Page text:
Pick out things in your life you can be grateful for – particularly things you’d normally take for granted. Say them to yourself silently, slowly enough to feel the value of each one. “I’m grateful for my eyesight; I’m grateful I have hot water,” etc. You should do this until you’ve mentioned at least five items – it takes less than thirty seconds. Feel the slight strain of your effort to find these items.
You should feel the gratefulness you express flowing upward, directly from your heart. Then, when you’ve finished mentioning the specific items, your heart should continue to generate gratefulness, this time without words. The energy you are now giving out is the Grateful Flow.
As this energy emanates from your heart, your chest will soften and open. In this state you’ll feel yourself approaching an overwhelming presence, filled with the power of infinite giving. You’ve made a connection to the Source.
You can use things that aren’t happening, such as “I’m grateful I’m not in a war zone” or “I’m grateful I don’t live on the San Andreas fault.” And you can also mine your past for items, such as “I’m grateful I went to a good high school” or “I’m grateful my mother loved me.”
At the first sign of negative thinking, use the Grateful Flow; negativity is your cue.
This could include self-criticism (I’m so stupid), judgment (That girl is so ugly), or complaining (I’m so tired of my job)
This tool also enables you to accept success.
The Grateful Flow frees you from regrets about the past. Many of us fall into the habit of rethinking past decisions we’ve made, blaming those decisions for everything bad that’s happened since. Besides the fact that life isn’t that simple, this kind of regret makes it impossible to move forward into the future. You need a tool that allows you a renewed sense of possibilities right now; only then can you leave the past behind you.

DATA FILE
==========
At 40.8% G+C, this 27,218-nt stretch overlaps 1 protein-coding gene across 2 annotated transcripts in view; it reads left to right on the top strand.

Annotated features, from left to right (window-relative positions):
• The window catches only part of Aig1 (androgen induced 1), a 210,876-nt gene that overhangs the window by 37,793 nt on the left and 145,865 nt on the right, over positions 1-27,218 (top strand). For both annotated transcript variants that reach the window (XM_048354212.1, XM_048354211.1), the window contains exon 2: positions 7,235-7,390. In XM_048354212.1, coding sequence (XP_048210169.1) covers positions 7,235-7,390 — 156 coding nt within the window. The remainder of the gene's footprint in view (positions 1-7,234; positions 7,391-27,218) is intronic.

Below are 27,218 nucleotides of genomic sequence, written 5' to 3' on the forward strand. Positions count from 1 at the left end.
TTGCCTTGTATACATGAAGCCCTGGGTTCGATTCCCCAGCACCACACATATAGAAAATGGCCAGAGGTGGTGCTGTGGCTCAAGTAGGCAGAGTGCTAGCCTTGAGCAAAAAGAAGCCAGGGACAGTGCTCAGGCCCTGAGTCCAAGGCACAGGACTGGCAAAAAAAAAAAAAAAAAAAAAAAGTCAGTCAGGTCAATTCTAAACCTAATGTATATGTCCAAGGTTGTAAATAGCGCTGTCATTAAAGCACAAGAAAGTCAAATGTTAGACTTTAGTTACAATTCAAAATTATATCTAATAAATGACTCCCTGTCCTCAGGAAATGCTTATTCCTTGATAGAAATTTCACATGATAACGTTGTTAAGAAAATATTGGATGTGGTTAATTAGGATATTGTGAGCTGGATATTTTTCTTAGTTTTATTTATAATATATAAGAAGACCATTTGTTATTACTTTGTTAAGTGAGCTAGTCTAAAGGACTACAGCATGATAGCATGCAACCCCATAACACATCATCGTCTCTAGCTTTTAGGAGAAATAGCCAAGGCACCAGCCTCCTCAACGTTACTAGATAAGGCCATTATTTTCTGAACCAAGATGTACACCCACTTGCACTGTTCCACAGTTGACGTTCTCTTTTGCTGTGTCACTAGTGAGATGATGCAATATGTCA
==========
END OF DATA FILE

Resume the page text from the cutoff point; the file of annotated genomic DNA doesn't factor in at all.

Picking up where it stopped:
The Grateful Flow frees you from self-hatred.
The Grateful Flow stops you from being judgmental about others. When we judge others, we kid ourselves that what we think privately has no effect on those around us. The truth is that judgments, especially repeated harsh judgments, send and energy into the world that alienates others. You can’t fake a nonjudgmental attitude; you actually have to eliminate the judgments themselves.
Chapter 6 Jeopardy
The tool: Jeopardy
For most of us, the truth – that every moment counts – is too much pressure to bear.
“Real willpower can’t be dependent on events, will power has to be beyond events.”
That was confusing. “Isn’t it events that put you in jeopardy?”
“Events are temporary. You need to find a permanent source of jeopardy. There’s only one things you’re at risk of losing every moment.”
“What is it?”
The tool is based on the risk of losing your future, we call it “Jeopardy.”
Jeopardy: Imagine you can see far into the future. see yourself lying on your deathbed. This older self knows how crucial the present moment is, because he’s run out of them. You see him rouse himself from his bed and scream at you not to waste the present moment. You feel a deep, hidden fear that you’ve been squandering your life. This creates an urgent pressure to use – right now – the basic tool you selected above.
When to use Jeopardy
Although Jeopardy is effective at any time, there are certain moments when it’s most crucial. Identifying these moments will help you recognize the cues to use the tool.
Vinny has provided us with a great example of the first cue. He wanted to use the tools but he couldn’t, because he was completely demoralized. We all have moments when we want to use the tools but just can’t. We may not be as demoralized as he was; maybe we chalk it up to laziness or exhaustion. It doesn’t matter. Once you find it impossible to use the tools, the only things that can help you is extra willpower. That’s the cue to use Jeopardy.
Vinny has also been kind enough to illustrate the second and less obvious cue. It has to do with success. Like Vinny, we mistake success with being exonerated from further struggle. We tell ourselves we no longer need to exert willpower. But no matter how good we feel, if it becomes and excuse to quit using the tools, success destroys our future. That defines the second cue. Any time we fell like we’ve grown beyond the need for the tools is an immediate cue to use Jeopardy.